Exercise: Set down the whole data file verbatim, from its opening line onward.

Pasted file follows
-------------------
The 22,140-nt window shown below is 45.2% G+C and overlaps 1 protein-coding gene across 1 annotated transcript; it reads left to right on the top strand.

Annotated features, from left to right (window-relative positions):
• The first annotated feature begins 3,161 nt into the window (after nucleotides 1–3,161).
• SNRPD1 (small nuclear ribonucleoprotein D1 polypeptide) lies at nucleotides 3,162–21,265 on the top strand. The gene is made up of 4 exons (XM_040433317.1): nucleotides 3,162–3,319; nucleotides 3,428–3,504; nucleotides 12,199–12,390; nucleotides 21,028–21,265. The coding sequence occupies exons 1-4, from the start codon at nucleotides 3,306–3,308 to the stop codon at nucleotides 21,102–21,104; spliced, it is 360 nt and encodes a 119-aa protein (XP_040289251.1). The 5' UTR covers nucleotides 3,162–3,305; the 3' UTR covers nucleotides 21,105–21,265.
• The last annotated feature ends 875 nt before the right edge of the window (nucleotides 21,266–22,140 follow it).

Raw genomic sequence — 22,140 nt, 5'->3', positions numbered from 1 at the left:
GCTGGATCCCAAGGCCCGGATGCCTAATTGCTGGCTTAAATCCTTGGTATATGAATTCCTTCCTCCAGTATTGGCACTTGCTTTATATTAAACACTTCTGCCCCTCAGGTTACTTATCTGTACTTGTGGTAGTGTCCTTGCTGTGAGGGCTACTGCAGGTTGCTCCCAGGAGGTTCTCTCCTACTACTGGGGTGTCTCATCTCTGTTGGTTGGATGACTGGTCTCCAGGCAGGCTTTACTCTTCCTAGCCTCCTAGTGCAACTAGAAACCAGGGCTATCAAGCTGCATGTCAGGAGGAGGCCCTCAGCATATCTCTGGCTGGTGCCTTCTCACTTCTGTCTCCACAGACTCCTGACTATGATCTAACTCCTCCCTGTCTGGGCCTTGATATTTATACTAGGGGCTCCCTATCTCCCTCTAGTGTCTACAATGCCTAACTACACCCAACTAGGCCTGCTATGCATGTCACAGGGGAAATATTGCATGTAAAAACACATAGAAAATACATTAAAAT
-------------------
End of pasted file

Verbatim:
The 22,140-nt window shown below is 45.2% G+C and overlaps 1 protein-coding gene across 1 annotated transcript; it reads left to right on the top strand.

Annotated features, from left to right (window-relative positions):
• The first annotated feature begins 3,161 nt into the window (after nucleotides 1–3,161).
• SNRPD1 (small nuclear ribonucleoprotein D1 polypeptide) lies at nucleotides 3,162–21,265 on the top strand. The gene is made up of 4 exons (XM_040433317.1): nucleotides 3,162–3,319; nucleotides 3,428–3,504; nucleotides 12,199–12,390; nucleotides 21,028–21,265. The coding sequence occupies exons 1-4, from the start codon at nucleotides 3,306–3,308 to the stop codon at nucleotides 21,102–21,104; spliced, it is 360 nt and encodes a 119-aa protein (XP_040289251.1). The 5' UTR covers nucleotides 3,162–3,305; the 3' UTR covers nucleotides 21,105–21,265.
• The last annotated feature ends 875 nt before the right edge of the window (nucleotides 21,266–22,140 follow it).

Raw genomic sequence — 22,140 nt, 5'->3', positions numbered from 1 at the left:
GCTGGATCCCAAGGCCCGGATGCCTAATTGCTGGCTTAAATCCTTGGTATATGAATTCCTTCCTCCAGTATTGGCACTTGCTTTATATTAAACACTTCTGCCCCTCAGGTTACTTATCTGTACTTGTGGTAGTGTCCTTGCTGTGAGGGCTACTGCAGGTTGCTCCCAGGAGGTTCTCTCCTACTACTGGGGTGTCTCATCTCTGTTGGTTGGATGACTGGTCTCCAGGCAGGCTTTACTCTTCCTAGCCTCCTAGTGCAACTAGAAACCAGGGCTATCAAGCTGCATGTCAGGAGGAGGCCCTCAGCATATCTCTGGCTGGTGCCTTCTCACTTCTGTCTCCACAGACTCCTGACTATGATCTAACTCCTCCCTGTCTGGGCCTTGATATTTATACTAGGGGCTCCCTATCTCCCTCTAGTGTCTACAATGCCTAACTACACCCAACTAGGCCTGCTATGCATGTCACAGGGGAAATATTGCATGTAAAAACACATAGAAAATACATTAAAAT